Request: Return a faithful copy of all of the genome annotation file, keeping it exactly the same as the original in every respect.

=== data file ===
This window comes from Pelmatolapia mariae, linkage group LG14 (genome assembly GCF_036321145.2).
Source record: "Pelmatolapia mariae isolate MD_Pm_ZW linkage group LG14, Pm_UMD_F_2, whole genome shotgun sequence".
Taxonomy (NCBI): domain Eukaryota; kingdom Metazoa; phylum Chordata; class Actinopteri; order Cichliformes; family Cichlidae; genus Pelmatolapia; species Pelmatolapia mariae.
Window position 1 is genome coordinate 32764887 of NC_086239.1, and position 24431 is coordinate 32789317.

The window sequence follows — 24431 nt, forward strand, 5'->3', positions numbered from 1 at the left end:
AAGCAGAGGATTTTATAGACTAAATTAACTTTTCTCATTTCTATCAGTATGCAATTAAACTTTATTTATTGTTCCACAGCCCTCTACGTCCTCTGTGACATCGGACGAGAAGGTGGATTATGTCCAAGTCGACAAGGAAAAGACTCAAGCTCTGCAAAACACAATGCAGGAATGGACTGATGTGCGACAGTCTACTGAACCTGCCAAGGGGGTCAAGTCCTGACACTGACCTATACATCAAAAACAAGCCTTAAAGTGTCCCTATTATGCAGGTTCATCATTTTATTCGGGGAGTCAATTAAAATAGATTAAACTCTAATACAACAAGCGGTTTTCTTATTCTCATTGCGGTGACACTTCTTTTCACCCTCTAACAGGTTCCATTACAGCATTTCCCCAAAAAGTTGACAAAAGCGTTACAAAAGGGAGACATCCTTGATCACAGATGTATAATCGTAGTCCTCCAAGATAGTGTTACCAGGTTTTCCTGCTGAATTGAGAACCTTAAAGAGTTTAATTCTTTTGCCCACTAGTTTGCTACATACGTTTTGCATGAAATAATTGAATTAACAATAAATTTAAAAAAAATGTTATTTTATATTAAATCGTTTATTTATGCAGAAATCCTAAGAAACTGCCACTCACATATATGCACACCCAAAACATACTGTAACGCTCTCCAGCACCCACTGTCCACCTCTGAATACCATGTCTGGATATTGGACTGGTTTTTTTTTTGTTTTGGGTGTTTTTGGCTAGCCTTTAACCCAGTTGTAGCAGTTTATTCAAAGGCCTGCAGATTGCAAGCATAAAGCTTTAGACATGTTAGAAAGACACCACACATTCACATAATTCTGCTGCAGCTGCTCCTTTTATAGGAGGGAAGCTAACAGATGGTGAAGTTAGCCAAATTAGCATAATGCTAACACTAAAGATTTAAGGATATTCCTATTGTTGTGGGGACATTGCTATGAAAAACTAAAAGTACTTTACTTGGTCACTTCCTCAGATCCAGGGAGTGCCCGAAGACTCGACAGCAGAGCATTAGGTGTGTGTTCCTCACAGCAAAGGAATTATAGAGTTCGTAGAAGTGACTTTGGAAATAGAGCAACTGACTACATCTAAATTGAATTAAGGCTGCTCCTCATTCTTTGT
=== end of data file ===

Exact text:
This window comes from Pelmatolapia mariae, linkage group LG14 (genome assembly GCF_036321145.2).
Source record: "Pelmatolapia mariae isolate MD_Pm_ZW linkage group LG14, Pm_UMD_F_2, whole genome shotgun sequence".
Taxonomy (NCBI): domain Eukaryota; kingdom Metazoa; phylum Chordata; class Actinopteri; order Cichliformes; family Cichlidae; genus Pelmatolapia; species Pelmatolapia mariae.
Window position 1 is genome coordinate 32764887 of NC_086239.1, and position 24431 is coordinate 32789317.

The window sequence follows — 24431 nt, forward strand, 5'->3', positions numbered from 1 at the left end:
AAGCAGAGGATTTTATAGACTAAATTAACTTTTCTCATTTCTATCAGTATGCAATTAAACTTTATTTATTGTTCCACAGCCCTCTACGTCCTCTGTGACATCGGACGAGAAGGTGGATTATGTCCAAGTCGACAAGGAAAAGACTCAAGCTCTGCAAAACACAATGCAGGAATGGACTGATGTGCGACAGTCTACTGAACCTGCCAAGGGGGTCAAGTCCTGACACTGACCTATACATCAAAAACAAGCCTTAAAGTGTCCCTATTATGCAGGTTCATCATTTTATTCGGGGAGTCAATTAAAATAGATTAAACTCTAATACAACAAGCGGTTTTCTTATTCTCATTGCGGTGACACTTCTTTTCACCCTCTAACAGGTTCCATTACAGCATTTCCCCAAAAAGTTGACAAAAGCGTTACAAAAGGGAGACATCCTTGATCACAGATGTATAATCGTAGTCCTCCAAGATAGTGTTACCAGGTTTTCCTGCTGAATTGAGAACCTTAAAGAGTTTAATTCTTTTGCCCACTAGTTTGCTACATACGTTTTGCATGAAATAATTGAATTAACAATAAATTTAAAAAAAATGTTATTTTATATTAAATCGTTTATTTATGCAGAAATCCTAAGAAACTGCCACTCACATATATGCACACCCAAAACATACTGTAACGCTCTCCAGCACCCACTGTCCACCTCTGAATACCATGTCTGGATATTGGACTGGTTTTTTTTTTGTTTTGGGTGTTTTTGGCTAGCCTTTAACCCAGTTGTAGCAGTTTATTCAAAGGCCTGCAGATTGCAAGCATAAAGCTTTAGACATGTTAGAAAGACACCACACATTCACATAATTCTGCTGCAGCTGCTCCTTTTATAGGAGGGAAGCTAACAGATGGTGAAGTTAGCCAAATTAGCATAATGCTAACACTAAAGATTTAAGGATATTCCTATTGTTGTGGGGACATTGCTATGAAAAACTAAAAGTACTTTACTTGGTCACTTCCTCAGATCCAGGGAGTGCCCGAAGACTCGACAGCAGAGCATTAGGTGTGTGTTCCTCACAGCAAAGGAATTATAGAGTTCGTAGAAGTGACTTTGGAAATAGAGCAACTGACTACATCTAAATTGAATTAAGGCTGCTCCTCATTCTTTGT